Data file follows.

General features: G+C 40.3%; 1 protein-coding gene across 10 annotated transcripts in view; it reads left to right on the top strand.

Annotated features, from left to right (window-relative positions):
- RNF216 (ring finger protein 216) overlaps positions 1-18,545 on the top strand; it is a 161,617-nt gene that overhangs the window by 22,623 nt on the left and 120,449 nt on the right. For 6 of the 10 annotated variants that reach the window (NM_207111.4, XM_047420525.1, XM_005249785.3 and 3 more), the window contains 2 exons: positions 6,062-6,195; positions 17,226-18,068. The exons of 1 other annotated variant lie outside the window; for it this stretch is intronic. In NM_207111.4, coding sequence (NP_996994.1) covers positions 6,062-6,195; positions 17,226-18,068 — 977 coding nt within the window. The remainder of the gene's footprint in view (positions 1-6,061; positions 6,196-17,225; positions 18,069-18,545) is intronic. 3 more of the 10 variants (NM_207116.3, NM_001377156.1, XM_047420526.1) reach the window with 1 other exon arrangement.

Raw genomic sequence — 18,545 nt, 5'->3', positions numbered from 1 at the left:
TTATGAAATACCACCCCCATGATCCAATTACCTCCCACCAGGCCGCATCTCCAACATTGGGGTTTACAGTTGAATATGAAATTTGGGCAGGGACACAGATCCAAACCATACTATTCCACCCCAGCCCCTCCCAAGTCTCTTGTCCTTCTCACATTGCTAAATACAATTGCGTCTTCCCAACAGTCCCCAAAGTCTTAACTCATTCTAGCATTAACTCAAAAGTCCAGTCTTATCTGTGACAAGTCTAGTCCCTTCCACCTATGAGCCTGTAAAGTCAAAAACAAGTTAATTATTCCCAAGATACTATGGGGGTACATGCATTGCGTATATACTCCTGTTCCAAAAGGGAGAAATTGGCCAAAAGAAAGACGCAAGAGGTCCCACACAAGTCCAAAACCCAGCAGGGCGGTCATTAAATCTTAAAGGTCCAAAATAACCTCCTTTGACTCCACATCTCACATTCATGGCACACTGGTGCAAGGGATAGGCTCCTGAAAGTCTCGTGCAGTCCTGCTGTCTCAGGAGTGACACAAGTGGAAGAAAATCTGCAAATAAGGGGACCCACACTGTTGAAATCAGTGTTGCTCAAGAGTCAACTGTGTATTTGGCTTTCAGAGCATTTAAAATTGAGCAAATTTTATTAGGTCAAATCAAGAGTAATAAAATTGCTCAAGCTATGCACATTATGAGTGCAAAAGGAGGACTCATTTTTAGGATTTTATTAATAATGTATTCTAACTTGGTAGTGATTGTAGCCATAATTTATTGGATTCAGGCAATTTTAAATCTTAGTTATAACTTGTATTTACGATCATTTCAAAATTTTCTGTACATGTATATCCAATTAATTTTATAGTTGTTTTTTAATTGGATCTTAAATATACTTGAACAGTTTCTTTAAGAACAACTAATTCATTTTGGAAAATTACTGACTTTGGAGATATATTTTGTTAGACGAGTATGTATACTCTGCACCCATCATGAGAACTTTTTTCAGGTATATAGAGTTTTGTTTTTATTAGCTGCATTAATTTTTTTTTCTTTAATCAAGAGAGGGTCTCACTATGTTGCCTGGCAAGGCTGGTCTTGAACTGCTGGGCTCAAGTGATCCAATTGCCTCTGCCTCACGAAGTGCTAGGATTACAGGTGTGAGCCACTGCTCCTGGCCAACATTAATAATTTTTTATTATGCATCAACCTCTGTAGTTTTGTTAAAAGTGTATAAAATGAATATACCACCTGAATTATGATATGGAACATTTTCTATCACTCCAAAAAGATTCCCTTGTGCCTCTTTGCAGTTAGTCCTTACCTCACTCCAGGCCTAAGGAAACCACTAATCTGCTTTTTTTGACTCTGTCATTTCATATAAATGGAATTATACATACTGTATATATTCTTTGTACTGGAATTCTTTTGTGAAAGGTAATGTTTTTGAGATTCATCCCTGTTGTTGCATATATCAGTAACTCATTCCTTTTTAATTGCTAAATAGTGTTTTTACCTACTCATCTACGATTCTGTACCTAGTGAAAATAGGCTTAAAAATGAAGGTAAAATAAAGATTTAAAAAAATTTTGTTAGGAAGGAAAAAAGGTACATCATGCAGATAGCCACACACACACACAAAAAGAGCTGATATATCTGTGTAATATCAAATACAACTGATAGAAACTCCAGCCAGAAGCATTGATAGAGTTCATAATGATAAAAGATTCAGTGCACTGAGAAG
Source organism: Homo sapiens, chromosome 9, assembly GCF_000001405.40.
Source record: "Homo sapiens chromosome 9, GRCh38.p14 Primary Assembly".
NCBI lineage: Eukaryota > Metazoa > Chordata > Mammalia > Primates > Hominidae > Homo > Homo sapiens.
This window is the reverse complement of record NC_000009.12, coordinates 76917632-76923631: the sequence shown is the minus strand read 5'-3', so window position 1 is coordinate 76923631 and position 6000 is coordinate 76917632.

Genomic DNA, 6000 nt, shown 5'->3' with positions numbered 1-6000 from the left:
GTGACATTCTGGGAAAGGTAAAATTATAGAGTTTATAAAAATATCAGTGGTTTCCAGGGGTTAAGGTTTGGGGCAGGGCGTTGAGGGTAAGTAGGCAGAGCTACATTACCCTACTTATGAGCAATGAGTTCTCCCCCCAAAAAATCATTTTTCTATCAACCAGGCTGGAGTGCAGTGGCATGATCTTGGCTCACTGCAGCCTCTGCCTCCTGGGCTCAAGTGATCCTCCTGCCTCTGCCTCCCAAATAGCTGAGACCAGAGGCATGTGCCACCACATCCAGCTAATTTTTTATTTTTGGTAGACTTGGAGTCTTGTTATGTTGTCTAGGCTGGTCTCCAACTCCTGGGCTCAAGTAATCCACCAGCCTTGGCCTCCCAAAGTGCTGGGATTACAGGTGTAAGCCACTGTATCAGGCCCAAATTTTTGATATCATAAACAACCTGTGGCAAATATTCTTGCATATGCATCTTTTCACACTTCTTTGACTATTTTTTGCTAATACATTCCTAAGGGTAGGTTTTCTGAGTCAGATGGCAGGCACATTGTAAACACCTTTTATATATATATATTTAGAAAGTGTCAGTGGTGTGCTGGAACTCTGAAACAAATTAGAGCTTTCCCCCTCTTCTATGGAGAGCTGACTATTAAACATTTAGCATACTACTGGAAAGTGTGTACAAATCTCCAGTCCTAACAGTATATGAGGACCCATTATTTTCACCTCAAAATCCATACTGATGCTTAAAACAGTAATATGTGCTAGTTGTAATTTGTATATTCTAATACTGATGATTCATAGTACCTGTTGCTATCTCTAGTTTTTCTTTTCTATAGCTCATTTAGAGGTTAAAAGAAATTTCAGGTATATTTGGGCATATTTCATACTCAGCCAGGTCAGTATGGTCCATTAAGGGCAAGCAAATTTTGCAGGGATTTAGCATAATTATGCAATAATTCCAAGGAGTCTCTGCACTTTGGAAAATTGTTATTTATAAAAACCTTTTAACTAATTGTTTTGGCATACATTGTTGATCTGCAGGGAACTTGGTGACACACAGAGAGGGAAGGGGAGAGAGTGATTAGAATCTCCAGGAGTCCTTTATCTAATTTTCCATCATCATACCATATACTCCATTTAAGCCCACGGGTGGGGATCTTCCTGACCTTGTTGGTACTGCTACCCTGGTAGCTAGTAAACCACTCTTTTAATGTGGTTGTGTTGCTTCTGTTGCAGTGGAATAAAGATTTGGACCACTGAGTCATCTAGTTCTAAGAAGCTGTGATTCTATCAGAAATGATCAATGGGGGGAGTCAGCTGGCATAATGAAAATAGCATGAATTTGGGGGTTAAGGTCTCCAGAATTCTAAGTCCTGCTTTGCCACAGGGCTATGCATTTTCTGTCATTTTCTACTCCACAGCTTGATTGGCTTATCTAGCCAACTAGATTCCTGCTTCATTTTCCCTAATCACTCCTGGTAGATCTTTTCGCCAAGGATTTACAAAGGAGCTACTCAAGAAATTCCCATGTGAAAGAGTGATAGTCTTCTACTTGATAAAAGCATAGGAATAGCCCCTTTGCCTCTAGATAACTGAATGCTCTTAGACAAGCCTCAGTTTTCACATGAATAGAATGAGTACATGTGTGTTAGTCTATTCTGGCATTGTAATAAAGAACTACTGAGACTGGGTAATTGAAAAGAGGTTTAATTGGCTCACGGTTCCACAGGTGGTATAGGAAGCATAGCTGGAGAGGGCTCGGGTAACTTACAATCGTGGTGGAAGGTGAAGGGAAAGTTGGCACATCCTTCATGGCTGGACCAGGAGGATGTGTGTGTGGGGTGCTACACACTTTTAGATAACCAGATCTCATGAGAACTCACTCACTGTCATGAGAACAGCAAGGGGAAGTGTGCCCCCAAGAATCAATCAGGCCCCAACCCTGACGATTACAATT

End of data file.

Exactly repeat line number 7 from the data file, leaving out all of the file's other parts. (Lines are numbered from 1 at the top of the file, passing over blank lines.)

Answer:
Source record: "Homo sapiens chromosome 9, GRCh38.p14 Primary Assembly".